There is so much in the world which saddens not only me but I imagine a lot of
us -the poor state of the economy, the Congress and the president unable to move
the country forward, and for some of us -we are continually saddened by the realization
of the never-ending cruelty we inflict on innocent animals including companion pets
and those in the horrible factory farm system.
Just yesterday I read where 2 seventeen year-old Michigan teens have been charged
with animal torture. They allegedly used a broken steel bar to beat and kill two pregnant
cows and a bull named Bubs, They had been stabbed several times and impaled with
a steel bar. They managed to perform this utterly cruel and dastardly deed by corralling
the cows and bull into a cattle chute used for vacinations. What terribly unfeeling and
cruel teens. Sadly, their parents put up bail for their removal from jail. No, that was
a wrong move. These two sickos needed incarceration time to consider what they had
done to three innocent animals. I hope they will be convicted and spend real jail time
for animal cruelty.
When I was growing up in the 40's, I don't believe there was so much teen cruelty or
bullying for that matter as there seems to be now. If ever there was a nerd, I was it
and yet none of my classmates ever made fun of me or bullied me. I think the
upbringing of our immigrant parents had a lot to do with this. We respected them and
they taught us right from wrong. Oh yes, occasional spankings also did us a lot of good.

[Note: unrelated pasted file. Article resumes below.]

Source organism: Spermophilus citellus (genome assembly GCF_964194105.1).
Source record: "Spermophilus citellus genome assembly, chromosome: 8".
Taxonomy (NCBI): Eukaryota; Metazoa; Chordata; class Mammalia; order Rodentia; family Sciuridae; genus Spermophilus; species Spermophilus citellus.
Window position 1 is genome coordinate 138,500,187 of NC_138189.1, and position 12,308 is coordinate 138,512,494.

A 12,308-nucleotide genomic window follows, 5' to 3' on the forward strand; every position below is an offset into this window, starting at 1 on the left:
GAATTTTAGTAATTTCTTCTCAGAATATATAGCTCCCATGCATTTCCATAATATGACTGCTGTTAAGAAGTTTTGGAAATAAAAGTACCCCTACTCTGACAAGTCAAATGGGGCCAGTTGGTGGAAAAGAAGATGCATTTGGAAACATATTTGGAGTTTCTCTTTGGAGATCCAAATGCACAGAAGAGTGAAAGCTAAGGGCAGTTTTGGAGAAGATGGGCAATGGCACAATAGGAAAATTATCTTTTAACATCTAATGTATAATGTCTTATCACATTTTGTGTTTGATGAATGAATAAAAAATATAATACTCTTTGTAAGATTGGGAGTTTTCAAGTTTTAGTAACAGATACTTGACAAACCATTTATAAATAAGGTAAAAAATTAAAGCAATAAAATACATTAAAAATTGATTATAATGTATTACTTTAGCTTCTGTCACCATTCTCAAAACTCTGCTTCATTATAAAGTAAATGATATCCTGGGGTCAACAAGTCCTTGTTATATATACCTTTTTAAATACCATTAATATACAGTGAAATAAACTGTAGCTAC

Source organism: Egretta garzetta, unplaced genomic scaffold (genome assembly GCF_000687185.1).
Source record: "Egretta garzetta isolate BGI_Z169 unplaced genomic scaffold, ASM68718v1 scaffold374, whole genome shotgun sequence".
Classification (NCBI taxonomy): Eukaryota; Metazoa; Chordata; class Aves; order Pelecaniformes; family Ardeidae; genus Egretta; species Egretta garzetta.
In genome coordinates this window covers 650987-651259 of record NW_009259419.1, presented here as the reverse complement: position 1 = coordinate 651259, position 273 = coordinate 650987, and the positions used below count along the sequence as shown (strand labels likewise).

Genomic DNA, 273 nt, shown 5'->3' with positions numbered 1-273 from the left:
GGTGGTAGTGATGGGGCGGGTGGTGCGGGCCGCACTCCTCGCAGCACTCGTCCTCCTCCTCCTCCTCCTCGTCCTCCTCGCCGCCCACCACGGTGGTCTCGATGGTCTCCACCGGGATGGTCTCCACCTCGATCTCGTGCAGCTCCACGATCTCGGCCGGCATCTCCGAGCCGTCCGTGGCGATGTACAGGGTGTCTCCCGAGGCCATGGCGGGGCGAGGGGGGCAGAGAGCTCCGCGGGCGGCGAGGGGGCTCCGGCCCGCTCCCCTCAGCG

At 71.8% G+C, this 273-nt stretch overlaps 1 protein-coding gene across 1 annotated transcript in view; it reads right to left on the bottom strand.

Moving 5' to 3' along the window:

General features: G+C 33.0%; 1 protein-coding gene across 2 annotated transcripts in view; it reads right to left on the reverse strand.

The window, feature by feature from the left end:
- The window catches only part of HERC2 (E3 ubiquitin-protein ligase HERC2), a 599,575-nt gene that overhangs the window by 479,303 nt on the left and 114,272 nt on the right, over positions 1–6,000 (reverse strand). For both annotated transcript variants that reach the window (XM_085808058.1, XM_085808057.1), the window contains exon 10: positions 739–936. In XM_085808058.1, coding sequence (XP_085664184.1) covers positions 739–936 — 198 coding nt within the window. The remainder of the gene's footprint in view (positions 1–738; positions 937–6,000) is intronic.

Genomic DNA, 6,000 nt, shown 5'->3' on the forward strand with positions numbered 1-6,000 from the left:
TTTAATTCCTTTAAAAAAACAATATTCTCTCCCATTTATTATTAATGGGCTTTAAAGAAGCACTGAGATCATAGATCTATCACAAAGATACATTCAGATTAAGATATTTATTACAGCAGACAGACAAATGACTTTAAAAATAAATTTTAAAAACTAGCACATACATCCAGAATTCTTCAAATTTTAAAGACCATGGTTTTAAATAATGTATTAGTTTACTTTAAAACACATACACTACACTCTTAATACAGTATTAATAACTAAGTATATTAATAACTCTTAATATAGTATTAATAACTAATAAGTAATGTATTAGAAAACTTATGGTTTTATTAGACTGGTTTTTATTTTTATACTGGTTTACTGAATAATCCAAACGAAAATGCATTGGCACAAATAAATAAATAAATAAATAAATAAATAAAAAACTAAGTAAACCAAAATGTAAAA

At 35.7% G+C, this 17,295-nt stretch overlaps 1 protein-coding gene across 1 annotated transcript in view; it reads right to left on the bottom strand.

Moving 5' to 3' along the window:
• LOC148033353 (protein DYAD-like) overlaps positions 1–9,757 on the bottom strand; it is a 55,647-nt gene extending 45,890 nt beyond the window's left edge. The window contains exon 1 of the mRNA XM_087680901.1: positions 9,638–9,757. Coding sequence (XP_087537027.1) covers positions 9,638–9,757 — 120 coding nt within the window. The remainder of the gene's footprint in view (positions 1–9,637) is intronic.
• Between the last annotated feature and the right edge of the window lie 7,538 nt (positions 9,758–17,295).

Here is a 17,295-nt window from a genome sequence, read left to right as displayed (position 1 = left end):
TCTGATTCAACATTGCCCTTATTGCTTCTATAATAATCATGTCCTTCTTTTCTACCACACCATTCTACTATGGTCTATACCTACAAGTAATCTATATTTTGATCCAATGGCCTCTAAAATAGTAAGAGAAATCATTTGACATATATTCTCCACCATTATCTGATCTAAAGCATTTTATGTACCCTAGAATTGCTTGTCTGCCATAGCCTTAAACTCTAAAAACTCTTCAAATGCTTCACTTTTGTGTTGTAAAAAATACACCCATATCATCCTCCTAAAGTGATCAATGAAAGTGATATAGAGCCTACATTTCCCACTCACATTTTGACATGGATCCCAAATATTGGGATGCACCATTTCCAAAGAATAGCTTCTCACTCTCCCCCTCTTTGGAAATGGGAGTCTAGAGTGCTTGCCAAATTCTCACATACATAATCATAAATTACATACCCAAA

Today the ball has swung too much to the left where we are afraid to use corporal
punishment within reason to teach our young right from wrong. None of us to my
knowledge were battered by our parents and our psyches survived in tack with the
occasional physical punishment.
I really think the two boys in question who tortured cows need some physical discipline.
If they know how to inflict physical pain to others, they need more then "time out" discipline.
Maybe they'll get it in jail.
As for the parents of these cruel teens, they quickly bailed them out. Wrong. If they
were the least bit compassionate and horrified by what their children had done, they
would have let them stay in jail to give them some time - a lot of time to think over
what their heinous actions have caused to innocent animals.
This morning after an early morning rosary walk, I turned to the computer before
liturgy. Quite by accident, I saw a link on the Yahoo bar that I had saved so long ago
to my Favorites and had forgotten about it. I probably had been searching for something
vegan or vegetarian and there it was for me to click again. I just loved reading this
"joyfulvegan" link again about Deb's journey to a compassionate lifestyle which she
entitled "Christian Vegan- Not an Oxymoron!"
Her path was anything but direct and lasting, until she finally realized it was the only
lifestyle for her. At least I hope that it still is. She recounted at the beginning of her
blog how upset she was to see her family slaughter 100 "old" egg laying hens in one
day, and said it was really disgusting. For awhile she couldn't eat chicken, but finally
started again because what she considers then a lack of knowledge and support.